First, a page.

Ongoing national data collection efforts include little information to describe the quality of care of dying persons and their families. An occasional survey, the National Mortality Followback Survey (NMFBS), has collected information on access to care and functional status, but not on important domains that are central to the quality of care of the dying. A redesigned NMFBS could collect information on key domains to describe the quality of care for patients who died based on the perspective of the bereaved family member. There are no current plans for further iterations of the NMFBS, however.
Two national data collection systems warrant consideration for development of quality indicators: Medicare claims files and the Nursing Home Minimum Data Set (MDS). The NCPB has recommended previously that hospice enrollment and length of stay be examined as quality indicators (IOM, 1999). From a national perspective, the only source of that information is Medicare claims data. Other indicators based on administrative data have also been proposed. Work to develop and validate these indicators using claims data is still to be done.
The second national data collection effort is the MDS, which routinely collects extensive information on every nursing home resident in the United States. Nursing homes increasingly are providing end-of-life care for frail and older Americans. In 1998, an estimated 10 percent of cancer patients died in a nursing home. The Health Care Financing Administration (HCFA) is now embarking on a national program of examining nursing home quality performance. There are important lessons to be learned from the MDS, including concerns about the institutional response burden in implementing data collection and the potential for unintended consequences. In the nursing home setting, a concern is that quality indicators have been developed for the majority of nursing home residents (who are not dying imminently) where the main goals of care are to restore function, yet the same indicators will be applied to those who are dying. For example, the rates of dehydration and weight loss are now among the core quality indicators for nursing homes. With increased scrutiny of these indicators, there is concern that unintended consequences for the dying might include increased use of feeding tubes, which could be contrary to patient preferences.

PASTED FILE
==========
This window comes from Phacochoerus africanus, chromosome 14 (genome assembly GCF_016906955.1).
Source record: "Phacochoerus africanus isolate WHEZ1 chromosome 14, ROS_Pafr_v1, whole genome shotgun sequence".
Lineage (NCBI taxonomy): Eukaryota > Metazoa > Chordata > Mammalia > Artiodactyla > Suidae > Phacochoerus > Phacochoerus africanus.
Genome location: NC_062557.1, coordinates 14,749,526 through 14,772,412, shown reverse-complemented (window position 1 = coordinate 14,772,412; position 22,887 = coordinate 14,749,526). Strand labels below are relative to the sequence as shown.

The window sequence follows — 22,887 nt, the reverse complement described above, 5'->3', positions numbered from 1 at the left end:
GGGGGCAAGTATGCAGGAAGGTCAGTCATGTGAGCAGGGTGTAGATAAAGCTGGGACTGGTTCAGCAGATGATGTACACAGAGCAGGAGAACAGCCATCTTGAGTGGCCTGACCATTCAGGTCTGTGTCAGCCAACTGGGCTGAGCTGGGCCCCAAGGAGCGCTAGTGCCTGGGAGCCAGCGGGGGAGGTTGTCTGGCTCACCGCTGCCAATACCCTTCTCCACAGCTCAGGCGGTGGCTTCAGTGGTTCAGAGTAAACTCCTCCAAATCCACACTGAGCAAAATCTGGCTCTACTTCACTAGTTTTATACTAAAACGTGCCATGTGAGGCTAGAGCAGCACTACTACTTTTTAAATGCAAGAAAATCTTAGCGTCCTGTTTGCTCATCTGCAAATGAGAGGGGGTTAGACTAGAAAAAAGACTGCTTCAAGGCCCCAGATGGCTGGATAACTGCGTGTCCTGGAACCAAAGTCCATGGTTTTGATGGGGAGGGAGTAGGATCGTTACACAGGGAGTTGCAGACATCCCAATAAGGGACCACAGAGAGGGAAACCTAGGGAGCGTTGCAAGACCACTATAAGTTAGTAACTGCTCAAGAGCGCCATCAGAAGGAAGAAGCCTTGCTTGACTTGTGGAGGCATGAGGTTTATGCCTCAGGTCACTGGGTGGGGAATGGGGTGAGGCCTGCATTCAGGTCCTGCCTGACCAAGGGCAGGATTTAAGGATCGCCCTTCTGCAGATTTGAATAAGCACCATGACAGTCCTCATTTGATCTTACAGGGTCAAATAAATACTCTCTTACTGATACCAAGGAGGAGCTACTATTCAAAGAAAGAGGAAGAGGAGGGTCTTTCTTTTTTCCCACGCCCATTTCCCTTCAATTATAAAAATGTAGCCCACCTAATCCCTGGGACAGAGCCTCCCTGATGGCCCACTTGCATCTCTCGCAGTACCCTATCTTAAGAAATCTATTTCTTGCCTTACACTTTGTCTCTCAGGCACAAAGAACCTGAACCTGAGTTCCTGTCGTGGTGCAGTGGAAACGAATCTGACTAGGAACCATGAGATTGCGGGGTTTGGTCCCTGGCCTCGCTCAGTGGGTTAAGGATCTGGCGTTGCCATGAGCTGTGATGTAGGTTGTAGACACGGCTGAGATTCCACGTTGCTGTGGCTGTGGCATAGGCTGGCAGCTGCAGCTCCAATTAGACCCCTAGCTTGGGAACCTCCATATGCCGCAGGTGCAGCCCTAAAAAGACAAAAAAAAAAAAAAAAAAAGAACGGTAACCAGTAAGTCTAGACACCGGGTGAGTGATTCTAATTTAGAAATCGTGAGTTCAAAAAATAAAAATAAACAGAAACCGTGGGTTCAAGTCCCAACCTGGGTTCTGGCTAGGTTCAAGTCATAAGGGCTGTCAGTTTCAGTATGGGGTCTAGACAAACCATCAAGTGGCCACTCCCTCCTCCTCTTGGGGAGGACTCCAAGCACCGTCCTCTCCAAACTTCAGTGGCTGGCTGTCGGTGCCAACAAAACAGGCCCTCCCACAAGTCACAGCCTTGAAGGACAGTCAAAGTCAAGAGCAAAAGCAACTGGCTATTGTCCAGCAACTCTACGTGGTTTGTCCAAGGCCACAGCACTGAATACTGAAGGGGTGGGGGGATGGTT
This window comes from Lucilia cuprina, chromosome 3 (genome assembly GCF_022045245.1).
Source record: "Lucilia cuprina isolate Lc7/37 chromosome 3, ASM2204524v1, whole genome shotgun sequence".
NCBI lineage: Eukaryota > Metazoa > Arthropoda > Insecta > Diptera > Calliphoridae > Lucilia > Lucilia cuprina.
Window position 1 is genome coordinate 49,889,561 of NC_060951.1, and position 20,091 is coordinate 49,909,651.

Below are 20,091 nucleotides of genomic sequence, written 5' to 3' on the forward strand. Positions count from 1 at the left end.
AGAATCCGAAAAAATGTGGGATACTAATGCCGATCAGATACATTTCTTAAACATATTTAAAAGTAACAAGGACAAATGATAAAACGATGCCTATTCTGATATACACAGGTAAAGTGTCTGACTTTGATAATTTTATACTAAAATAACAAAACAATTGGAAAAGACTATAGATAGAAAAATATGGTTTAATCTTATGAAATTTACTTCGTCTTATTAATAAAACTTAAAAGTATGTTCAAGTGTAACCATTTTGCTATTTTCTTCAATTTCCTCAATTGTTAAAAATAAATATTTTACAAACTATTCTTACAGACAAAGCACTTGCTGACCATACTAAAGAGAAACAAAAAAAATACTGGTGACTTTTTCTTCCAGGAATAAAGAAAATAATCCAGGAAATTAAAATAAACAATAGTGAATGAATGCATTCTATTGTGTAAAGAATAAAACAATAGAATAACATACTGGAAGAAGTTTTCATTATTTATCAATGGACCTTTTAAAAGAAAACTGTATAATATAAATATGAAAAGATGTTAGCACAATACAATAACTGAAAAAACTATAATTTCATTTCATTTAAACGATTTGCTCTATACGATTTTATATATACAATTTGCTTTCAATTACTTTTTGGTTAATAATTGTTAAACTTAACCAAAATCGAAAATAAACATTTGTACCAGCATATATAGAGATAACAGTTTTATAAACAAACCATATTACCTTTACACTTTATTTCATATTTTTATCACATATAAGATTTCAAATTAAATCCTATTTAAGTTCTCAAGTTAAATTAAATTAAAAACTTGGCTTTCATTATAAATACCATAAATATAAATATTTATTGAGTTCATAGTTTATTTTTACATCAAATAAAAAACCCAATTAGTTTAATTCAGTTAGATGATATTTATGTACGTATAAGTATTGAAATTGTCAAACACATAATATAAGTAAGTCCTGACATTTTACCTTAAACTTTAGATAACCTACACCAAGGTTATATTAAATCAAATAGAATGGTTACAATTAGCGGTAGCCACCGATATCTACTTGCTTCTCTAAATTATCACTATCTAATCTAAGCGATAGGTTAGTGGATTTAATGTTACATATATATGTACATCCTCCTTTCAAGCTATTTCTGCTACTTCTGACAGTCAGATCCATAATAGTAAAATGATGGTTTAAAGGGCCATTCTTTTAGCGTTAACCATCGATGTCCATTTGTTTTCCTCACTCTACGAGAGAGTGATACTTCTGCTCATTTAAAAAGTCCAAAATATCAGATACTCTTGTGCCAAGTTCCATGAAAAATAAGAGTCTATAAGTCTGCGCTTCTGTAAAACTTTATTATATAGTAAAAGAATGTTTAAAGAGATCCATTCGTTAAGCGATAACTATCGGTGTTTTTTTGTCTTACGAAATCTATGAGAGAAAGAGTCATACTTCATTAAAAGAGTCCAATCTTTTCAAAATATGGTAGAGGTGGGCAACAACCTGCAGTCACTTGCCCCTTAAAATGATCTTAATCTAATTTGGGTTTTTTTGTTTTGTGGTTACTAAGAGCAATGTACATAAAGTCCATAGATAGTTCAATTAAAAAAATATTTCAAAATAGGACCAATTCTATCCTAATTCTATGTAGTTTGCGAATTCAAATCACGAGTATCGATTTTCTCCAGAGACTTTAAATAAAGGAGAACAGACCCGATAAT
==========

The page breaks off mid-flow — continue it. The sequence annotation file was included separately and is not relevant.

Cancer statistics for certain minority groups in the United States reveal substantial inequalities in health outcomes. African Americans represent the largest minority population, and the one for which there is the best documentation of unequal access to, and quality of, care. Cancer incidence and mortality rates are significantly higher, and survival rates significantly lower, for African Americans than for whites in the United States. African